The Shivering Mountain

Last week we saw how the road west from Castleton, Derbyshire, climbs a tricky, steep gorge while the newer, by-pass road appears to have been abandoned.

The road through the gorge of Winnat’s Pass was originally a packhouse route linking Sheffield with Chapel-on-the-Frith. However, in 1819, a new route was constructed with a more gentle gradient.

The new road gradually gained height by crossing the lower slopes of Mam Tor, then swinging round and re-crossing at a higher level before re-joining the old packhorse route.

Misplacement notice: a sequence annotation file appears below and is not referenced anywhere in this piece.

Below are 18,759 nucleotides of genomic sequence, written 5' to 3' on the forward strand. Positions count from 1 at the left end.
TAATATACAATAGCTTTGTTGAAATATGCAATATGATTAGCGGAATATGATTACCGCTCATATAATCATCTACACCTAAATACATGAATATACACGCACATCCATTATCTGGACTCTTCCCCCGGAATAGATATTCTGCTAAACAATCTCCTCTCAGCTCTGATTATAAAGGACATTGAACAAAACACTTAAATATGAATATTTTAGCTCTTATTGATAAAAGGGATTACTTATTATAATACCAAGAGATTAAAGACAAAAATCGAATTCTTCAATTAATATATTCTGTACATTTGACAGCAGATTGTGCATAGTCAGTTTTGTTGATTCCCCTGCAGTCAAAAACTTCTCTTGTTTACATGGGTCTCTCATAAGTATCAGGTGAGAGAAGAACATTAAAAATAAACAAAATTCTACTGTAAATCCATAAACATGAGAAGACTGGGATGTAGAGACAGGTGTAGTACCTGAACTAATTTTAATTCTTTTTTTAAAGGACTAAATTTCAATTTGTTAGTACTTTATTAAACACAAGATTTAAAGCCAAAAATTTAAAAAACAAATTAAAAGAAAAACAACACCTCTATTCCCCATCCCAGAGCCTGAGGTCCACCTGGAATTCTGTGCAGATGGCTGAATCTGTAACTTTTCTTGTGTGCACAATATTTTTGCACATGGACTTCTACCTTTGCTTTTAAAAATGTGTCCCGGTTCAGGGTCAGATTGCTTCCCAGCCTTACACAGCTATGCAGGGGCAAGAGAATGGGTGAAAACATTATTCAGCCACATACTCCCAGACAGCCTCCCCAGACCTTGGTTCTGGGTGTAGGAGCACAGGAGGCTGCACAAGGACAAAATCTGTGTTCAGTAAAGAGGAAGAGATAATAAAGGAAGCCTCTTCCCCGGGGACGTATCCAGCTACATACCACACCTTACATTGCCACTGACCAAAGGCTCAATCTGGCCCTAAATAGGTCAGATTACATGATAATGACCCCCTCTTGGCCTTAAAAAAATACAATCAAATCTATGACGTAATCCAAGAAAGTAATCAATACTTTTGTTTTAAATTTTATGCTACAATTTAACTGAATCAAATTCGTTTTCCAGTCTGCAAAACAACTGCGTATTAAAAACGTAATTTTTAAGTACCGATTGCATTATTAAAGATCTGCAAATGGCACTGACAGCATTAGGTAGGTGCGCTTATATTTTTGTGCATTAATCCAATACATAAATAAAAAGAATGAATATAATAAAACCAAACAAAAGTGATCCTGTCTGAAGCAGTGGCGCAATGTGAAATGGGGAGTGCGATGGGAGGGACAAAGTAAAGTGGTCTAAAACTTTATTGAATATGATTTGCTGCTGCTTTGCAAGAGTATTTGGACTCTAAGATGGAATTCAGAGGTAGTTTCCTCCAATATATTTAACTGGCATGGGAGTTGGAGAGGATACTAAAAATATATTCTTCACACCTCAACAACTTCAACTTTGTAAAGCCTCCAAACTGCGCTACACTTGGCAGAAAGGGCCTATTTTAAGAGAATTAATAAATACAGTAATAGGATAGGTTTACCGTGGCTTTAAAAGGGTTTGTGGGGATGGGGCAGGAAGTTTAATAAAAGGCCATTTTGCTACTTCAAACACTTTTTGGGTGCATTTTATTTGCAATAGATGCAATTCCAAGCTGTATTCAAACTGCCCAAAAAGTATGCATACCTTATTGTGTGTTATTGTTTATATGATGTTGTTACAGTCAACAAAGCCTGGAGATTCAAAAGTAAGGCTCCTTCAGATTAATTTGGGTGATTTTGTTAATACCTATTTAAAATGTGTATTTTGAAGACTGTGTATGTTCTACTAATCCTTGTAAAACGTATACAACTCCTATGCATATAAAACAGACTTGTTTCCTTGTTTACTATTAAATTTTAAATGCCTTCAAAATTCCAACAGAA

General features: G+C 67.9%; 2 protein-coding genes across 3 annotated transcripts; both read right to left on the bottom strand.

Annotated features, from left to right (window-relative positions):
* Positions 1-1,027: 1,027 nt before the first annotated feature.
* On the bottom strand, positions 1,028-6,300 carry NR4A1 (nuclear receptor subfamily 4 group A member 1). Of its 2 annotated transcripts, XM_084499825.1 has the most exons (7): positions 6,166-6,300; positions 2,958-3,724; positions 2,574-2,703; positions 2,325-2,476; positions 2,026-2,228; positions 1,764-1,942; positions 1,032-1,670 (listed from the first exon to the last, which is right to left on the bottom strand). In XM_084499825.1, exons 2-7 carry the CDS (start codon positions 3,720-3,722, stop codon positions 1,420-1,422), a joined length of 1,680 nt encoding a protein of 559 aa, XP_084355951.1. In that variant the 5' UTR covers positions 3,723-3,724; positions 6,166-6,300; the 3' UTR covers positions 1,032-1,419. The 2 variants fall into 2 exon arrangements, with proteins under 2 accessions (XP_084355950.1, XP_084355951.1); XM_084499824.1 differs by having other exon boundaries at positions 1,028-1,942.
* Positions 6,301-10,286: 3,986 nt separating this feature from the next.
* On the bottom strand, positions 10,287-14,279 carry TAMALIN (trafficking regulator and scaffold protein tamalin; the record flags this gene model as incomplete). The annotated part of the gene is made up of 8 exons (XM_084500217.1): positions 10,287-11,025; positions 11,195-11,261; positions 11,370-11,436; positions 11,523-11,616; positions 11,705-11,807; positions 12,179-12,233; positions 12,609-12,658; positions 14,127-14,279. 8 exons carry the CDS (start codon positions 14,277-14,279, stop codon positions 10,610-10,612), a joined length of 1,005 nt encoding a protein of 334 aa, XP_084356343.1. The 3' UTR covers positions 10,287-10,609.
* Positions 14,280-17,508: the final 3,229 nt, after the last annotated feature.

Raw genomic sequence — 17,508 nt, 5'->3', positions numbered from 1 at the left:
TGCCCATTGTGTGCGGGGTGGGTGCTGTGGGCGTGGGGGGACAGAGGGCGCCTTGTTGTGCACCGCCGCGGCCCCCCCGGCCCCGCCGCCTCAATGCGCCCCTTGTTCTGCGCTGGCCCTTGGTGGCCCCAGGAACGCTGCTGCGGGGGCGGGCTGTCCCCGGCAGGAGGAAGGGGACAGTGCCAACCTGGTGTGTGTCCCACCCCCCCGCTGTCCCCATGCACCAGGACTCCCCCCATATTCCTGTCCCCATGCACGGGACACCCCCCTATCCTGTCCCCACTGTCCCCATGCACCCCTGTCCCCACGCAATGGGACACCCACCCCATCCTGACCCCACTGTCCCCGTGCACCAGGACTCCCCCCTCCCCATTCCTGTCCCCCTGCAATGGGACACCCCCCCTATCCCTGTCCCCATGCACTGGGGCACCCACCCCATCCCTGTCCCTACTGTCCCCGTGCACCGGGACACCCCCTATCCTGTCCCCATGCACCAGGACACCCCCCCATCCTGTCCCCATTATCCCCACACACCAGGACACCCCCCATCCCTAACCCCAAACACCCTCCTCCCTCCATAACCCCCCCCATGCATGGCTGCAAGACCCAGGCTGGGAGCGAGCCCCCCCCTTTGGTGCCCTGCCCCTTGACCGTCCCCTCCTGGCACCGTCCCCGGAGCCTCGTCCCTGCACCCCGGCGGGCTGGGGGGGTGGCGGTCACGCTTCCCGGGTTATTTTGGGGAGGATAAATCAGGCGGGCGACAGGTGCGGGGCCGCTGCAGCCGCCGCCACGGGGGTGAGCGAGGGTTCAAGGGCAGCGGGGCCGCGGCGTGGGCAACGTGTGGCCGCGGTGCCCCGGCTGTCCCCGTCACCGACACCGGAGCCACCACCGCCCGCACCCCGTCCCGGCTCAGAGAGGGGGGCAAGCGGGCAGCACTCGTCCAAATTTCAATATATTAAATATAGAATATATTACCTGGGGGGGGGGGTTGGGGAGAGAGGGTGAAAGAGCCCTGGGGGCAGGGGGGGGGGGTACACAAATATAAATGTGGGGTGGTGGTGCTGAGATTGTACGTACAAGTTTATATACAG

Good idea in theory, but the gently sloping new road was built across the active landslide that gives Mam Tor its other name of Shivering Mountain.

And so began a battle between man and nature.

Keeping the road open required constant monitoring and regular repairs. Major roadworks are documented for 1912, 1933, 1946, 1952 and 1966. Further movement in the 1970s resulted in traffic being restricted to a single lane and in 1979 the road was permanently closed to vehicles.

However, you can still walk the route and it is fascinating. You can see the layers of a road construction as well as road on top of road, where it had to be re-built.

The road also gives a reference line. We know where it was and so we can see how the Shivering Mountain has moved. I’ll give you some more detail on that next week.